At 3:14 PM, Colin was born! He weighed in at 9 lbs 5 oz and measured 22 inches long – BIG BOY! The cleaned him off and walked out to Connor and handed Colin to him. He said it was a very emotionally intense moment – the two of them alone in the hallway. He was so over joyed and amazed, he said he had a hard time controlling himself. I’m sad I missed that moment, but part of me is happy that they had that special moment just the two of them. After I was woken up, I immediately asked my nurse if Colin was okay. They assured me was, and told me his weight. They pushed me in my bed back to our room, where I saw Connor sitting in a chair with little baby Colin in his arms, all pink and bundled. I immediately burst into tears of happiness, of relief. There was my boy, that little person I felt moving around inside of me for the better part of a year. That little boy that I dreamt of meeting for some time, my whole life even. There he was. Perfect. Healthy. It was truly a dream come true for me.
They immediately brought him to me and had me remove my gown so Colin and I could do some skin to skin contact. As we lay there, I inspected every inch of him – his fingers, toes, his ears and knees. He was perfect, and I was in love.
Colin was born with a full head of hair, just like his momma. Every nurse commented on it! Even two months later, we get lots of comments on his hair.
We ended up staying in the hospital for 5 days. I ended up getting a nasty UTI from a variety of factors (my water broke before labor, I had several nurses checking my dilation, my doctor had to push Colin back up the birth canal a little to perform the C Section – all of those things beat up my bladder a bit) and kept getting a fever. They had to administer antibiotics through an I.V. and monitor me for 24 hours after.
All in all, we had a GREAT experience. Every women’s birth story is different. We were lucky to have such an amazing staff of nurses and doctors that made us feel safe and that we trusted. The following hurdles – learning how to breast feed and healing from surgery – well those are stories for another blog post. I will spare you for today.
So here we are – two months later! Still figuring things out, but enjoying every second. Even the really sleep deprived seconds that feel like an eternity. I get the sense that this is all going to fly by, and before I know it, I will be reminding a grown up Colin how he used to nuzzle his sweet little face in my neck.
Some important things I learned from my experience:
1.) Be prepared to deviate from your “birth plan”. Connor and I didn’t have a specific plan, other than to attempt natural labor. I had initially wanted to try to do labor naturally, but I quickly changed my mind within the first 30 mins of laboring without medication. I did not feel guilty or ashamed by my decision – and I don’t think any woman should! It’s a personal choice that you have to make for yourself and your baby. In the end, it was the best choice for me.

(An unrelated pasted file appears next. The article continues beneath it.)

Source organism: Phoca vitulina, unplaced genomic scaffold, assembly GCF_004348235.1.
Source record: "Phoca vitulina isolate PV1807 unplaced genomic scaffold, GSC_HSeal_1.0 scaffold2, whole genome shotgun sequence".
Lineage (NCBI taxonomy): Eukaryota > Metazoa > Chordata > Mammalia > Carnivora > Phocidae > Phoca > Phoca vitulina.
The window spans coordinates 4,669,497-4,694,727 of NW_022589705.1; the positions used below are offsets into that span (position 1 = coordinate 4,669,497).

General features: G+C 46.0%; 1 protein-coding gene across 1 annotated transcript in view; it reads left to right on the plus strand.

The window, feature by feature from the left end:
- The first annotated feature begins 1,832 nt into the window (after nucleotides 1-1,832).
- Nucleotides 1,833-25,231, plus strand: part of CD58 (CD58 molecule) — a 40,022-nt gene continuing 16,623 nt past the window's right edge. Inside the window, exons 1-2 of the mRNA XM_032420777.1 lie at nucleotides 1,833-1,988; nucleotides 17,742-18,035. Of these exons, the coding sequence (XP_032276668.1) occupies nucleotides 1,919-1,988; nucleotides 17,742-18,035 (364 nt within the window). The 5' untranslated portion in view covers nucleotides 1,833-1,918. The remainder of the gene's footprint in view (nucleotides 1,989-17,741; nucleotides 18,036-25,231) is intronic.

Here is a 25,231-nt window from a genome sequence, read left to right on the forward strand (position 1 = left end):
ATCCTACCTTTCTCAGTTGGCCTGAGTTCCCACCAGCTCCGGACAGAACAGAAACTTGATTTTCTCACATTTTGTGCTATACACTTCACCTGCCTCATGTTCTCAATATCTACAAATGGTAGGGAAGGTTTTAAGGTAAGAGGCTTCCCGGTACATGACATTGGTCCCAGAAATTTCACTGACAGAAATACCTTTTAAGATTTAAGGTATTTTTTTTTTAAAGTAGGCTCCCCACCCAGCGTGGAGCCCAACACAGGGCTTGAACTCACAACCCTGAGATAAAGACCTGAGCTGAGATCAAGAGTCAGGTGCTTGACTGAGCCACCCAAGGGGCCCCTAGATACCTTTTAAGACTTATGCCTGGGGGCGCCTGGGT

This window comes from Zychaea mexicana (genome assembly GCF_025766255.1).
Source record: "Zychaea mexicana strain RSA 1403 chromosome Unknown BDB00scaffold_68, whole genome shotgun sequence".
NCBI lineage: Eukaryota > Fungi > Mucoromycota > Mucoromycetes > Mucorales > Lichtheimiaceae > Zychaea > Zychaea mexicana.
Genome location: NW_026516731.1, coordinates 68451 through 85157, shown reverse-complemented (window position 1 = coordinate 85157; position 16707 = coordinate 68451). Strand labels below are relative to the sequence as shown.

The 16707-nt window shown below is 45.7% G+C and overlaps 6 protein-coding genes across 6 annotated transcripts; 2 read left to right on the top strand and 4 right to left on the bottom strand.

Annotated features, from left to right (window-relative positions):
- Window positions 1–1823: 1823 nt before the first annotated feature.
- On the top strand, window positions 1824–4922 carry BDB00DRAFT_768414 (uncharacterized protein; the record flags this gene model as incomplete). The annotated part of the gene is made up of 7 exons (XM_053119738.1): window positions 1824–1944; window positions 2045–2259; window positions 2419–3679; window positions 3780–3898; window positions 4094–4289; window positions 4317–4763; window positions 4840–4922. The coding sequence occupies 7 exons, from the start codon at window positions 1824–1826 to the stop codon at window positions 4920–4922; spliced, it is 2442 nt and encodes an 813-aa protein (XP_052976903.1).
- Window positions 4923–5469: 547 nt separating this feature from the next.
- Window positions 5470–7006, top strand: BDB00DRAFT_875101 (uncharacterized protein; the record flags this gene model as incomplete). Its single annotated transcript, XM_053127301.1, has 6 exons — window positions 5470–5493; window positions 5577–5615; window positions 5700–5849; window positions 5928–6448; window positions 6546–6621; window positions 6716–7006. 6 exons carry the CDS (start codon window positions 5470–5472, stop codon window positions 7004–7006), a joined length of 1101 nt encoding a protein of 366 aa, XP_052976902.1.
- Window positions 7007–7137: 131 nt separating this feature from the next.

2.) Pitocin will speed up your contractions. Anyone who has done natural child labor after taking Pitocin is my hero. The drug, which helps speed up labor, makes your contractions very close together, and longer – like a minute and half apart and they last for 20 to 30 seconds to a full minute. You would be surprised out quickly that will wear you out! Imagine doing that for 14 hours!
3.) EXTREME THIRST YOU GUYS. This is something I did not anticipate. You know how you always see women in movies eating ice chips during labor? I never knew that this was because they don’t let you drink water during the whole process. By hour 14 I was so thirsty, all I could think about was downing a huge jug of water. I would secretly wait until my ice chips had melted some and drink the water a little. Be prepared for that!
4.) Be prepared to let go of your modesty. By the end of the hospital stay, I was certain every nurse had seen every part of my naked body. Breastfeeding was a challenge, so I was constantly working at it when various hospital staff walked in to my room.
5.) Oh yeah. Breastfeeding. You guys, I honestly thought this was going to be so simple. You give birth, then you make milk, and then the baby drinks said milk. Easy peezy, right? Wrong. For me anyway. This is one of those things that I am sure is different for each woman, but my milk didn’t come in for 5 days, so we ended up having to supplement with formula. Another thing you should not feel guilty about! Breastfeeding is a difficult feat and it doesn’t work for everyone! I will say that I am glad I stuck with it because it has helped me to lose weight – during the first 2 months I have lost almost every pound I gained during pregnancy (over 50!), and I only started back my exercising (light running about 3 days a week to start) 2 weeks ago. In the end, do what’s best for you and your baby!
Ultimately, be prepared to be totally in love. There is absolutely nothing I would not do for Colin, and he is the most amazing little guy in the world!
Thank you for letting me share my story. I would love to hear about yours!